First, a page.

Niagara Gazette — Before most Americans began to earnestly look toward the Christmas season, we first salivate in contemplation of our November Thanksgiving. But our Canadian neighbors apparently are doing so soon after our mutual October Halloweens.
Yet, in a way, we both are doing the same thing at the same time.
How is that so? Two groups of people doing the same thing at different times, yet claiming we are doing the same thing at nearly the same time?
The Nordic Canadians, with their much earlier national harvest season, their more severe national winters and their Florida being the Niagara Peninsula, celebrate their Thanksgiving in October, before the blizzards of late November hit.
But we poly-climatic Americans, whose contingent borders stretch from the Seaplane Base in Aroostook County, Me., to the end of Seacoast Drive in San Diego County, Calif., and from the Semiahmoo Marina near Bellingham, Wash. to the Ocean Reef Club Airport near Homestead, Fla. are still harvesting cotton, cabbages and citrus fruits well into November.
Despite that the two-official language Canadians and no official language Americans are likely more akin in culture to each other than even the Irish and the English, and we are still quite different from each other in so many ways.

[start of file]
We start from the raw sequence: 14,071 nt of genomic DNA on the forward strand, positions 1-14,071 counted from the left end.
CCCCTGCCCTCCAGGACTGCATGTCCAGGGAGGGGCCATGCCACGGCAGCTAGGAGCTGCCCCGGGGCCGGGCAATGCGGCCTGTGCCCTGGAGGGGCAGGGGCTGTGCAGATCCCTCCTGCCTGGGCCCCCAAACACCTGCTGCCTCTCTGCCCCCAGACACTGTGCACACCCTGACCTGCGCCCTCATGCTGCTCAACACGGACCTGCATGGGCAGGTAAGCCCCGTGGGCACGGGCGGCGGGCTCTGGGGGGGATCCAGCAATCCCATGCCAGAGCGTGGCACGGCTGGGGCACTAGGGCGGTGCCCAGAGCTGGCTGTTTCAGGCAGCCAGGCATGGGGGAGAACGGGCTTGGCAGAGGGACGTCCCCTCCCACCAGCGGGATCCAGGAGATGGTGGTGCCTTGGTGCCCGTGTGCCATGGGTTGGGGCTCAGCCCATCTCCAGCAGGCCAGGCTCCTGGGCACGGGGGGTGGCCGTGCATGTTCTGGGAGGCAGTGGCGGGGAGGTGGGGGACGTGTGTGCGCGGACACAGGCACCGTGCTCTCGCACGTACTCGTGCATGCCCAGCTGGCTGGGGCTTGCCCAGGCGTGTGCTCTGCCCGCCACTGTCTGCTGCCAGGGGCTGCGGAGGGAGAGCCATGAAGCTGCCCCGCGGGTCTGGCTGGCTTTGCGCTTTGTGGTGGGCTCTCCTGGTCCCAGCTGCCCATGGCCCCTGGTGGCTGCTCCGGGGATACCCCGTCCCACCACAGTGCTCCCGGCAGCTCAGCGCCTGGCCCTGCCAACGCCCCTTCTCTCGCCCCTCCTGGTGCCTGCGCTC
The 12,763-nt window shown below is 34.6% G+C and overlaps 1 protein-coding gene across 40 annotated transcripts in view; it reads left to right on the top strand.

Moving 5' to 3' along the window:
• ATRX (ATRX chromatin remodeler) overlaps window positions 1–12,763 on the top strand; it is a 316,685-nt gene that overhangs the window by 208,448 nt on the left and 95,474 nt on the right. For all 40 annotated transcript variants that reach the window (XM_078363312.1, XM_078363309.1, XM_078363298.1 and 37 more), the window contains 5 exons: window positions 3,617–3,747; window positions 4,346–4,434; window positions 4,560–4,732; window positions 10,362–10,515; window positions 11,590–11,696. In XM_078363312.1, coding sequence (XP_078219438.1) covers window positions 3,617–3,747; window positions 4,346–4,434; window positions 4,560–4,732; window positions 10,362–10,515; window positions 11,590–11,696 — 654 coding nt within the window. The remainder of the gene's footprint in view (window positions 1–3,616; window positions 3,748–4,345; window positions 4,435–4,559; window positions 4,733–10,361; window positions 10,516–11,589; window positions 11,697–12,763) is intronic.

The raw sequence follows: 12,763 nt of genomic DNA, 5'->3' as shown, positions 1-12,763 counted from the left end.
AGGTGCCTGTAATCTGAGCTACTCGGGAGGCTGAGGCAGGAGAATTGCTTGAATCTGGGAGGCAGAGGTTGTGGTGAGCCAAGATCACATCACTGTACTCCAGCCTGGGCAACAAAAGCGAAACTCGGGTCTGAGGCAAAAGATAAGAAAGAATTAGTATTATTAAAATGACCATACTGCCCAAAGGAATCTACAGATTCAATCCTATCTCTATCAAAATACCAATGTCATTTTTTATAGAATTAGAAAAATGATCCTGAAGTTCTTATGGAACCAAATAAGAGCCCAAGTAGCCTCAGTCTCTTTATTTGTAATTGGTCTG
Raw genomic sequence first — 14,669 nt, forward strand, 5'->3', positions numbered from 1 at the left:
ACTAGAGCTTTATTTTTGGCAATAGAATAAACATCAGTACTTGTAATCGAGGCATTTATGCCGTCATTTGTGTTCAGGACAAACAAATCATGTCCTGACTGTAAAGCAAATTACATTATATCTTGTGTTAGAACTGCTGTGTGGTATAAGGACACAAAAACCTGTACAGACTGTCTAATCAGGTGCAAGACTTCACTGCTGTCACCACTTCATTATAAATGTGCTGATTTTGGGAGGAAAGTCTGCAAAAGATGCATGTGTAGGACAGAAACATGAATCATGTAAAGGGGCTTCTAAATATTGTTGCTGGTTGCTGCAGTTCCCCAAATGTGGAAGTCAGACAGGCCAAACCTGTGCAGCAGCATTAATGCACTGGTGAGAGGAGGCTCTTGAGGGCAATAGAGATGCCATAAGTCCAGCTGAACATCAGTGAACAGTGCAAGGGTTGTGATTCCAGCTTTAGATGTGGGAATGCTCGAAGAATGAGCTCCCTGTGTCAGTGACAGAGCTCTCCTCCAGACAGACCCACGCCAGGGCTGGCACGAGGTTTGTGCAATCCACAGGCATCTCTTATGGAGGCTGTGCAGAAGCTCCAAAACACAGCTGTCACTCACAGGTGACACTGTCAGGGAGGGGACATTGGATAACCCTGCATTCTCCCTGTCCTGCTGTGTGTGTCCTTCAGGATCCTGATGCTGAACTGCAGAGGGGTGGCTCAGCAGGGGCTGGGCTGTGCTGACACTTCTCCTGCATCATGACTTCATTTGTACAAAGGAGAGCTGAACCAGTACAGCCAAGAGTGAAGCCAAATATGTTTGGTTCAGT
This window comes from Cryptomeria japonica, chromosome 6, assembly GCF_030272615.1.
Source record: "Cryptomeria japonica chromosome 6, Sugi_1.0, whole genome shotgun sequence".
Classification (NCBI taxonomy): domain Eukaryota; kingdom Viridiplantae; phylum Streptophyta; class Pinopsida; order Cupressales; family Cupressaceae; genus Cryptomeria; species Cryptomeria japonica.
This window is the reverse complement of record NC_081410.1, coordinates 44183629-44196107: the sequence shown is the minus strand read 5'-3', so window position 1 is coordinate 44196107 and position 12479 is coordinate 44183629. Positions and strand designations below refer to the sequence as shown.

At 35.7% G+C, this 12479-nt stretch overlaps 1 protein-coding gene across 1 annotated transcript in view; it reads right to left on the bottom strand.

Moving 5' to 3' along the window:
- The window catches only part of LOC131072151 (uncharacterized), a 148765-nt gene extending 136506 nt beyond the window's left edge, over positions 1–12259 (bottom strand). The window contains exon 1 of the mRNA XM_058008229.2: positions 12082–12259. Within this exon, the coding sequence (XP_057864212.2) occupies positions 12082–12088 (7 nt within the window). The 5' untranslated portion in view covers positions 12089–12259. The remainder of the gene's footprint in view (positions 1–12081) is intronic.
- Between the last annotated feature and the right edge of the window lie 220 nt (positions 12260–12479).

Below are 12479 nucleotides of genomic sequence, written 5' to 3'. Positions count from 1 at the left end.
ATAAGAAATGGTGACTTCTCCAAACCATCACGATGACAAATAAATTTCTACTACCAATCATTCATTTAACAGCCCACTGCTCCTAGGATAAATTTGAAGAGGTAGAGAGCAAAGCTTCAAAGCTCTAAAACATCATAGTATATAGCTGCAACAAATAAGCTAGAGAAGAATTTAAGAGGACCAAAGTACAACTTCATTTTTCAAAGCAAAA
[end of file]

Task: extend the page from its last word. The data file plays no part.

We are on a continent that has three major languages, but we are more diverse than just in language, ethnicity, race, gender and all of the other things that we use to differentiate ourselves. We are different in both where we are and in what experiences that we have had during our lives. We grow up and do things based upon our experiences; and weather and climate are indeed experiences.
In Canada, it gets colder, faster and longer than in the US; and it does make sense that the Canadians are already preparing to celebrate the Christmas season right after Halloween? After all, there is no Thanksgiving between the two.
It also makes sense for the merchants in northern border towns, such as Niagara Falls, NY, begin to prepare for Christmas at the same time when those massive numbers of cross-border shopping Canadians come a-knockin’.
What doesn’t make sense is that we folks that are above the Mason-Dixon Line still celebrate Thanksgiving under the indifferent climatic conditions of late November; and I wish that we would change it to when the Canadians celebrate theirs — even though I cringe at the thought of two-months of Christmas music, especially after the drudgery of a three-year presidential campaign.Contact Ken Hamilton at firstname.lastname@example.org.